25/06/2019 - Galatians 5:1 ‘It is for freedom that Christ has set us free. Stand firm, then, and do not let yourselves be burdened again by a yoke of slavery.’
Does anxiety plague you? Does it keep popping up at every corner? Have you tried to do battle with it, only to fall flat on your face again and again? Maybe it has such a strong hold on you that you have accepted that it is going to be your constant companion till the end of your days. You are fed up with it, angry, resentful – it seems such a waste of life.
Maybe your issue isn’t anxiety but guilt. You just feel bad – all the time. You deal with one thing and up pops another. It is relentless. It is all made worse by the fact that when you are struggling with any of these issues, you think, do and say things that are not you. Your responses to life are determined by your fears about yourself and that, in turn, proves to you that your fears are well-founded. That is not a happy place to be.
Why not look at it like this? You have spent years demonstrating that living in that place simply doesn’t work. It is miserable and not how you want to spend the rest of your life. Perhaps during that time, you have had brief glimpses of what it could be like to live in freedom. You have experimented, and the experiment demonstrates that living in that negative place is not the place to be. The good place feels very good but seems unsustainable. Let’s use an illustration:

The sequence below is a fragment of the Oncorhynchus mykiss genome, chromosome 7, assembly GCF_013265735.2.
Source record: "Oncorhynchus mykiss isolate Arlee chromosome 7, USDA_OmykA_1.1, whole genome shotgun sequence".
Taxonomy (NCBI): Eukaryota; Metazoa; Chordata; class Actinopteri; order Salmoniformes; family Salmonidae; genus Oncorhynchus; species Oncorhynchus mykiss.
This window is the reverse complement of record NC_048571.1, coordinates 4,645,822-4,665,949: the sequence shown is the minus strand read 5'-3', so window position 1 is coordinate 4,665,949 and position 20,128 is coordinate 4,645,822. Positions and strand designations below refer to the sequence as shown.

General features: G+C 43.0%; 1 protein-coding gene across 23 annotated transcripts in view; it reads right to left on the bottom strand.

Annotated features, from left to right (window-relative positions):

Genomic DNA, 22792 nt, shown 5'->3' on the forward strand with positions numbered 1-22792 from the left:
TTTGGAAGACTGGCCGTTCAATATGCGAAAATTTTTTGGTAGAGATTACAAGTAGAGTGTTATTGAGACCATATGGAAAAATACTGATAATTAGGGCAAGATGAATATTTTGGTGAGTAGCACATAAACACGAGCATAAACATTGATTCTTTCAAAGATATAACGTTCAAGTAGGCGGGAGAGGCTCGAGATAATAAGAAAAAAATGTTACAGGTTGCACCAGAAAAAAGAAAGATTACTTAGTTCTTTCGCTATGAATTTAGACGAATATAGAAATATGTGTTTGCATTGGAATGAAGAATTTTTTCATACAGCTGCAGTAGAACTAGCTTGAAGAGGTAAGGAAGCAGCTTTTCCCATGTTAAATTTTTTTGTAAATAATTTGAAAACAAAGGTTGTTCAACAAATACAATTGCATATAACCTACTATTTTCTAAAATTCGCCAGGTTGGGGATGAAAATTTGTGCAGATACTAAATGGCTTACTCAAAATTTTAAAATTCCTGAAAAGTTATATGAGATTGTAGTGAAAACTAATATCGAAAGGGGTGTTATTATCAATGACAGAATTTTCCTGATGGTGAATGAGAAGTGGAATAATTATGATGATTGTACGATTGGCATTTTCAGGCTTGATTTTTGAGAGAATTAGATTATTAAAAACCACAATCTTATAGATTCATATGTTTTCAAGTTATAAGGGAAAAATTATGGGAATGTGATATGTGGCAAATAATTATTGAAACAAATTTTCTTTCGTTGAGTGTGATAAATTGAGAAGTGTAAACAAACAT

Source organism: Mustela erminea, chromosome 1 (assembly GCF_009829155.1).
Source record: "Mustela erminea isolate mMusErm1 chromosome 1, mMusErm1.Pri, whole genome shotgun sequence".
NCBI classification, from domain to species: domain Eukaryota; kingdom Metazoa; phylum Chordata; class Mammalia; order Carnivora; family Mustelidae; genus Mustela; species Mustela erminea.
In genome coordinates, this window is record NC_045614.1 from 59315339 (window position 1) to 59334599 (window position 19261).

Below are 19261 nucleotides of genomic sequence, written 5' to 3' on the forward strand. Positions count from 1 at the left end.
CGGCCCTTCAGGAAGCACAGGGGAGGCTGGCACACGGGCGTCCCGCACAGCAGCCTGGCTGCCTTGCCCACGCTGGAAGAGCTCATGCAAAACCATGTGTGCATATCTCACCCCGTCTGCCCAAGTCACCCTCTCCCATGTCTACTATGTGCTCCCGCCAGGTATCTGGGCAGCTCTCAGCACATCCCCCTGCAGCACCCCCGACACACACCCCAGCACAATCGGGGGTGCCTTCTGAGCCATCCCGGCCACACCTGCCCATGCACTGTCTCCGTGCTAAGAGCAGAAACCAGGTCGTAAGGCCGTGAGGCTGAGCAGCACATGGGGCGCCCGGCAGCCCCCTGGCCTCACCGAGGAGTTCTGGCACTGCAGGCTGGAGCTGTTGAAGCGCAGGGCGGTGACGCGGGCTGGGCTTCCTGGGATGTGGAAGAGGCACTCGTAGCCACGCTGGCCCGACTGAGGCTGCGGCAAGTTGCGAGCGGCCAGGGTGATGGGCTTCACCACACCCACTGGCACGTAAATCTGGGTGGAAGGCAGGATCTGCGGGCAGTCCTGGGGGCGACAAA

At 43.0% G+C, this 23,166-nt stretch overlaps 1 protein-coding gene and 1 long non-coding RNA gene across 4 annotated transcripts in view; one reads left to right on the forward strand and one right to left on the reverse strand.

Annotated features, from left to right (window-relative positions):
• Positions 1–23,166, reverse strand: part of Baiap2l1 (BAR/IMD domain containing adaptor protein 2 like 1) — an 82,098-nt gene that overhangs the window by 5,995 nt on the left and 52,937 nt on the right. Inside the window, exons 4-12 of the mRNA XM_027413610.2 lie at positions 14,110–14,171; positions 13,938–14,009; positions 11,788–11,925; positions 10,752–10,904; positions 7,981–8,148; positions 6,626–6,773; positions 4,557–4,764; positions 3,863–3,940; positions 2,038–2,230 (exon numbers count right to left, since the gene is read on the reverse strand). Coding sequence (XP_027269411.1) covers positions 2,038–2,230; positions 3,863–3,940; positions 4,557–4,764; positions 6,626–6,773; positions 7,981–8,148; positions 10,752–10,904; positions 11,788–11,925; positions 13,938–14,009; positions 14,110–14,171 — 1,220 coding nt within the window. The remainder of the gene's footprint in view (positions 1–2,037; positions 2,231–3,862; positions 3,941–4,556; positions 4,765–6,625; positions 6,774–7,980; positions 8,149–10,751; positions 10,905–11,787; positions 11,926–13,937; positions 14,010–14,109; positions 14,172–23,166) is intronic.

There you are, trapped beneath the water, down in the murky depths, scared, angry, wondering how you got there. Every attempt to reach the life-giving air above the surface is hampered by the seaweed that has wrapped itself around you. It just feels hopeless. Is that what it feels like when guilt, anxiety or self-doubt combine to keep you from living in the freedom that other people talk about? But you are running out of oxygen. Every instinct within you is fighting desperately to break free from this downward pull. Life itself depends on it. That is the point we need to get to. We need to be so fed up, so desperate, that now we are prepared to take the risk of drawing a line in the sand, seeing all our fears and guilt left behind and refusing to go back to rummage through the rubbish. We need to break to the surface, gulp in the life-giving air and never go down to those depths again.
Our verse tells us that it was for freedom that Christ set us free. When he died on the Cross for us, he took our guilt, our need to fear or be anxious, and he buried it in the depth of the sea so that we could live above the waters in joy and freedom. We need never go there again. Anything we have missed is covered, forgiven and dealt with because we are in Christ.